A retired couple fills a serene space with furniture and objects that remind them of their years abroad.
Home of the Week: Middle Eastern treasures in Florida
For 25 years, Debbie and John Ricciardi called the Middle East home. John worked as a principal for Saudi Aramco's school system, and the couple raised their two children in the American-style compound in Dhahran, Saudi Arabia. Like many expatriates, their restlessness resulted in regular travels throughout the Middle East, Europe and South East Asia. Whether they were visiting Bangkok, Paris or Dubai, collecting furniture and antiques was always a priority on the family's travel itinerary.
Moving back to the United States was always the plan, and when John retired from his post seven years ago, the couple built a dream home in Florida, close to their daughter (who was then completing a doctorate programme), and shipped their collection of precious finds back to the United States.
Yet the dream home didn't turn out as well as expected, so they set about building again, opting for a small, leafy plot in Tampa, Florida. Abutting a nature preserve, the lot offers privacy despite its limited size. The couple selected a layout that was compact but open, wrapping around a patio and pool ensconced in a screened lanai.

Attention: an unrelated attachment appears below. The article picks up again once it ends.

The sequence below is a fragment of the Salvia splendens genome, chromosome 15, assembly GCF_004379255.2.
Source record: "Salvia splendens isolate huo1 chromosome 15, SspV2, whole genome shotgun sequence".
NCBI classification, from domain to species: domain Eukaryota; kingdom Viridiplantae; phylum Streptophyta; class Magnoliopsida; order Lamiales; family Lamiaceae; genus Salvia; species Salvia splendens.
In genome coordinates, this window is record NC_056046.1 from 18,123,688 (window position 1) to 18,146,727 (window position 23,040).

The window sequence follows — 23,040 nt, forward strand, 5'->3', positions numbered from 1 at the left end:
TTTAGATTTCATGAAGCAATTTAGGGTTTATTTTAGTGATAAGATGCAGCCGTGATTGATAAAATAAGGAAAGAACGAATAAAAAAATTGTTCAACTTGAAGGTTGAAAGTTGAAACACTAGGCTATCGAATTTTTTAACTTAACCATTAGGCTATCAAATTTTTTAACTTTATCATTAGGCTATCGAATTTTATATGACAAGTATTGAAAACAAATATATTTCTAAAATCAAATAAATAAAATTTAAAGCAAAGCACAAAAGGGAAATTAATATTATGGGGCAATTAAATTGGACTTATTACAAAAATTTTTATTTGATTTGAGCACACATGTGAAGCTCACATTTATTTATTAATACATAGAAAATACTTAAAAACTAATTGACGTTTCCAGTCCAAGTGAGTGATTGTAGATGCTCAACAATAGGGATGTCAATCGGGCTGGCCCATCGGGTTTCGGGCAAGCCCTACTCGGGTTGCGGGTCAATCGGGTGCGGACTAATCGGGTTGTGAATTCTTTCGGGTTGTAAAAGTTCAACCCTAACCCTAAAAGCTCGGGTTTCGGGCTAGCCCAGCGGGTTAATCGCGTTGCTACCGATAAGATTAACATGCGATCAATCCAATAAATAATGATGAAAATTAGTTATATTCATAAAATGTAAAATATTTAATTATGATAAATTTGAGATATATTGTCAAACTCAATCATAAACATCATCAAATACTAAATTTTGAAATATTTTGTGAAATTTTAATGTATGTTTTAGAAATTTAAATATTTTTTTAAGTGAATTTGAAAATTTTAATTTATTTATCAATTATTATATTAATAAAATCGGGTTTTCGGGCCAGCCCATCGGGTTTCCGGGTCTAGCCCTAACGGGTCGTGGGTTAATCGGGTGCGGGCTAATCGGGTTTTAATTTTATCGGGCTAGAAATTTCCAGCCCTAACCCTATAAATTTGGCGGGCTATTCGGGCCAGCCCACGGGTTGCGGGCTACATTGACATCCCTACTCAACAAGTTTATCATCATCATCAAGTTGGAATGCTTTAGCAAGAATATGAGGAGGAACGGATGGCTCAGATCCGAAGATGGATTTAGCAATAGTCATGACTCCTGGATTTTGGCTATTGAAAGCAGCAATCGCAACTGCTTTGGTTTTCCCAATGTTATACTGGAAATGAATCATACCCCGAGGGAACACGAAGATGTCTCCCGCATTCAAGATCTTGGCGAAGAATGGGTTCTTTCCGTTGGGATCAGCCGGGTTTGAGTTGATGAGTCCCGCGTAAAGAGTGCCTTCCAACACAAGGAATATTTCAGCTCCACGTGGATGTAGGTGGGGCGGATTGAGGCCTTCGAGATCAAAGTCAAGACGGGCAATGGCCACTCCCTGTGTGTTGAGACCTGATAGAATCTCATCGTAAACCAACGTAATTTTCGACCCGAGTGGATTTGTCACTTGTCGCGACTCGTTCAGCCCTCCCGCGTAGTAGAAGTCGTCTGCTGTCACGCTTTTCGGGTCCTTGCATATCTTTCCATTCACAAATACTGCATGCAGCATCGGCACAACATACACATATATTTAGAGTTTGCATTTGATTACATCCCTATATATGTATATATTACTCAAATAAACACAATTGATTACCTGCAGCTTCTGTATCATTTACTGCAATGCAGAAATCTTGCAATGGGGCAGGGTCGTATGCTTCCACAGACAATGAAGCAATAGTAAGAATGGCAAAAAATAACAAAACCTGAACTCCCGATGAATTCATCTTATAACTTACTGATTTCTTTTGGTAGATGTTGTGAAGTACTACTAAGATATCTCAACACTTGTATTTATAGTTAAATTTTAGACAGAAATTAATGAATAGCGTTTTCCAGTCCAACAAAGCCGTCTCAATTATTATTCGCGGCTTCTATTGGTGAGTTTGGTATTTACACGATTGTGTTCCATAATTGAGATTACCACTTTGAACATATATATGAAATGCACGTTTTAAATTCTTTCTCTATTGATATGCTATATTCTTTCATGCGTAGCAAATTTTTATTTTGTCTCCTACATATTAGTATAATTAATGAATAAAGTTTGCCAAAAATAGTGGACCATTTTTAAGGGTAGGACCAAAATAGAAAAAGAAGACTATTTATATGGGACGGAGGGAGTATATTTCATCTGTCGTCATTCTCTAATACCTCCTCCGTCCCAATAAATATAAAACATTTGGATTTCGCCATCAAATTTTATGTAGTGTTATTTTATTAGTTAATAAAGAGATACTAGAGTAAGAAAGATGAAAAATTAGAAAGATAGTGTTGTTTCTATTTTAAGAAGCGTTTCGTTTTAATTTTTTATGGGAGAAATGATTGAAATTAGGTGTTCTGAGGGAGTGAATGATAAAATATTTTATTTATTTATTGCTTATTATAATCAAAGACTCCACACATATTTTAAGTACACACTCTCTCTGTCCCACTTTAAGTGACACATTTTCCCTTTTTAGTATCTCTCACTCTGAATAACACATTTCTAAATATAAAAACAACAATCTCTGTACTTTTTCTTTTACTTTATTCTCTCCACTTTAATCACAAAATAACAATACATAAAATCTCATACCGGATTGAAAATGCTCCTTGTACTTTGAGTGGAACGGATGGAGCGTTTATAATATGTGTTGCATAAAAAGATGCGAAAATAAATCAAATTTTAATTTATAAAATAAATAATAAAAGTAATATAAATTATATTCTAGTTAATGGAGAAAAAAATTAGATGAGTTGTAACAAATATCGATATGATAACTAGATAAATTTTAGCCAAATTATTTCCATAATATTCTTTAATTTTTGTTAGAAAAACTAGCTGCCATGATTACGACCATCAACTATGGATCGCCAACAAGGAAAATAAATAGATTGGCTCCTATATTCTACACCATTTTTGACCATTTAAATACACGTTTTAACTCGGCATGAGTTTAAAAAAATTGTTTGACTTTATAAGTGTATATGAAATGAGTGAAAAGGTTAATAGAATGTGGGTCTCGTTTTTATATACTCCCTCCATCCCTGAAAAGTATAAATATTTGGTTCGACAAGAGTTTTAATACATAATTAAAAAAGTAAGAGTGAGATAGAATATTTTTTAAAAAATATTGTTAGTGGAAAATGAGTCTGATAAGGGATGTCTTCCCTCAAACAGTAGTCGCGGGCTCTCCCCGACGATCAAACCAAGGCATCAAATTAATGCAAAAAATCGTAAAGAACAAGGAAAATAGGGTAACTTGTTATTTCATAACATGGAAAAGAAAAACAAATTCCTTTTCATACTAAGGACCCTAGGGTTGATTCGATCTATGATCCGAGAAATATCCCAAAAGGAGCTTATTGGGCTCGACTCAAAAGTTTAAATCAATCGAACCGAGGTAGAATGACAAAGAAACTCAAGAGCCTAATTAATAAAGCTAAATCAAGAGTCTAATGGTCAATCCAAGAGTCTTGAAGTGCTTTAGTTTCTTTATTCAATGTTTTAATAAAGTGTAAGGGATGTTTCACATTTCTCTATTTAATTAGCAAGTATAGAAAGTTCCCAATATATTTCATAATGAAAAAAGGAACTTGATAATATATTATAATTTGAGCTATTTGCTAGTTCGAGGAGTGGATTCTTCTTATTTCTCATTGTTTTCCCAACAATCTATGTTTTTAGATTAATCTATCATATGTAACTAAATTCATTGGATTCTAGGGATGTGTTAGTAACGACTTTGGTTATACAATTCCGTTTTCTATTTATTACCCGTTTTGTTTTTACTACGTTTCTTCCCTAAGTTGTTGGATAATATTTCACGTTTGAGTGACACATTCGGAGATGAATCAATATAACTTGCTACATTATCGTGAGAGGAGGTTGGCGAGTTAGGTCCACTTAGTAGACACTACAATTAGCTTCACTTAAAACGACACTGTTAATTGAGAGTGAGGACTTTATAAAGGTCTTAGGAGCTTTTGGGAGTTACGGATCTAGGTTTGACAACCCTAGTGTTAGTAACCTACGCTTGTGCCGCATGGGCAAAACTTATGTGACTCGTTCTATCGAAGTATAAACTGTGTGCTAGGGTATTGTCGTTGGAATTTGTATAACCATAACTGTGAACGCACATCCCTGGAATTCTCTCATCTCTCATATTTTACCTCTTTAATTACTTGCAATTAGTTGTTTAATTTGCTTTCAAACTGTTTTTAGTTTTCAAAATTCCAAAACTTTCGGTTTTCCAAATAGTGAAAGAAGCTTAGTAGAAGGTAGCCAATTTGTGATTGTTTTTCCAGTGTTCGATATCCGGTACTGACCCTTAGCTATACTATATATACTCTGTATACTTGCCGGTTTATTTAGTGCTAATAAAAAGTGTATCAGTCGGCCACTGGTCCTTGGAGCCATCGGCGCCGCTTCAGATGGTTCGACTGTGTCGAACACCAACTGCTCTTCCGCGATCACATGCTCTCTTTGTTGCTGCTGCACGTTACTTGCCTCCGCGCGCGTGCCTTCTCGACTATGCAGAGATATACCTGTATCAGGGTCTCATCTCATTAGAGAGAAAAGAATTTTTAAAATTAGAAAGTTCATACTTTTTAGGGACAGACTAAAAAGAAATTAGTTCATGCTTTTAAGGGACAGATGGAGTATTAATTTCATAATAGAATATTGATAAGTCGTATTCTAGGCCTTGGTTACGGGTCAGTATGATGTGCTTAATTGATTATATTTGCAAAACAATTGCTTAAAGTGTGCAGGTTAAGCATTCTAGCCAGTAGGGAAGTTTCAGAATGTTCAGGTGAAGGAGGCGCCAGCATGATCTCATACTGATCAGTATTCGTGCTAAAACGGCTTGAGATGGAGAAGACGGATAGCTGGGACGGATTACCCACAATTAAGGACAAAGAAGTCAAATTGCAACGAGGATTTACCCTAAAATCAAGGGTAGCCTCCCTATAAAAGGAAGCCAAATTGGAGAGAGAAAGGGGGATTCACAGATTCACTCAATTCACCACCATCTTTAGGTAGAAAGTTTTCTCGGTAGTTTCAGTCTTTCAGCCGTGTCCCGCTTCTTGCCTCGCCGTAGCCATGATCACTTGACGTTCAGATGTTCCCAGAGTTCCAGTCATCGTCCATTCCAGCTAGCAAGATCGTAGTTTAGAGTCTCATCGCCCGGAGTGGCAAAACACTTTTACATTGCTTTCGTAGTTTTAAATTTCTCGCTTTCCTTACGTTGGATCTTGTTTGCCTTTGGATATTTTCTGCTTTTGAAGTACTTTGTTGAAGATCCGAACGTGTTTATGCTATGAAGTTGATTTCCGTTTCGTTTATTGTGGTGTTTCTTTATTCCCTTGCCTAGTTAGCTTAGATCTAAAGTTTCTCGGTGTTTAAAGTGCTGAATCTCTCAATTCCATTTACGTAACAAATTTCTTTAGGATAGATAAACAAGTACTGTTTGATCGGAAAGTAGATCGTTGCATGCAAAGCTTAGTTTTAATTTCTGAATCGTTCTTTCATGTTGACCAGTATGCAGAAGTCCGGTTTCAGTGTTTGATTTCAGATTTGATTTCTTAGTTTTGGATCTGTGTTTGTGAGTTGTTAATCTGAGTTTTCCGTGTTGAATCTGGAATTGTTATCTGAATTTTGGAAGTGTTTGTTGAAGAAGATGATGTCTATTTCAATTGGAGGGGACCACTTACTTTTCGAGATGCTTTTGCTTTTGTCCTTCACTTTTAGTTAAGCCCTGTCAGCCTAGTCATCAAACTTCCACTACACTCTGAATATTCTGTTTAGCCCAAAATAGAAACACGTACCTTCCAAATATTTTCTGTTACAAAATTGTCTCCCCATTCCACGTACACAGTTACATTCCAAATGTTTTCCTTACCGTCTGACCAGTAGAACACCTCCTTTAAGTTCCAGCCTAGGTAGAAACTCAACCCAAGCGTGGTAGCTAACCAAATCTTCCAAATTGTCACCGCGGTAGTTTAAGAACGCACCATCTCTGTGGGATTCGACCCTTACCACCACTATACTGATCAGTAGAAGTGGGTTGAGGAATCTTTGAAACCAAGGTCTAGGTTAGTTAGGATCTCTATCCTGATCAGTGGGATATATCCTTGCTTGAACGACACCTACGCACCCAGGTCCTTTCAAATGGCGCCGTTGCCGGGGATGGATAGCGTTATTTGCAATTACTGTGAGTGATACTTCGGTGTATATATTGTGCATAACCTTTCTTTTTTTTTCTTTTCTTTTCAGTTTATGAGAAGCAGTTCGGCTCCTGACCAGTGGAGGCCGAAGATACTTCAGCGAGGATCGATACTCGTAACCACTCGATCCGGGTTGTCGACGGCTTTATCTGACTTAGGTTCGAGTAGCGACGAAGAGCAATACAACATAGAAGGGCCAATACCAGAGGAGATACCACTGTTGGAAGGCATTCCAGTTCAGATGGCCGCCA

With enough rugs, vases, cabinets and antiques to fill the former dream home, the Ricciardis faced a dilemma: how to balance the clean, crisp serenity of the smaller space with the expansive collection.
"To edit the antiques down and have the home feel uncluttered was hard," admits Debbie, an interior decorator and expert in home accessories who now develops window and merchandising displays for the gourmet cookware company Williams-Sonoma. She applied her mastery of artful displays to the home, but not without first settling on a colour palette of grey, white, blue and brown. "I really love grey and used six shades of grey in the house," she says.
The neutral palette provides the perfect backdrop for showcasing Arab and Asian antiques, custom-made furnishings from the Middle East, Europe and the United States, and elaborate Nain carpets.
From the moment one steps into the home, the Ricciardi family's time in the Middle East and Debbie's tasteful attention to detail are evident. The foyer features an antique Syrian mother-of-pearl chest and an Arabesque mirror from the High Point Market, an industry furniture fair in the United States that is the largest in the world. Debbie says she attends the fair every year, and many of the items in her home originate from the highly lauded interiors fair.
The harmony of rare antiques and custom designed furniture continues in the dining room, where a table handcrafted in Rotterdam takes centre stage. "I wanted an old farm-table look with very peculiar measurements, and I couldn't find the table. A friend in Amsterdam referred me to this female carpenter, and I travelled to Rotterdam three times to have the perfect table made," says Debbie, who accented the table with a restored Indian rice chest that now serves as the sideboard. Adorning the walls are a mirror custom-built in Saudi Arabia, a painting by the renowned Spanish-Puerto Rican artist Ángel Botello and a Burmese Bible purchased in Bangkok, later mounted on black silk and framed. Set atop a Nain rug, the pastiche of ethnic furniture stays true to the couple's aim for a clean, serene but personal space.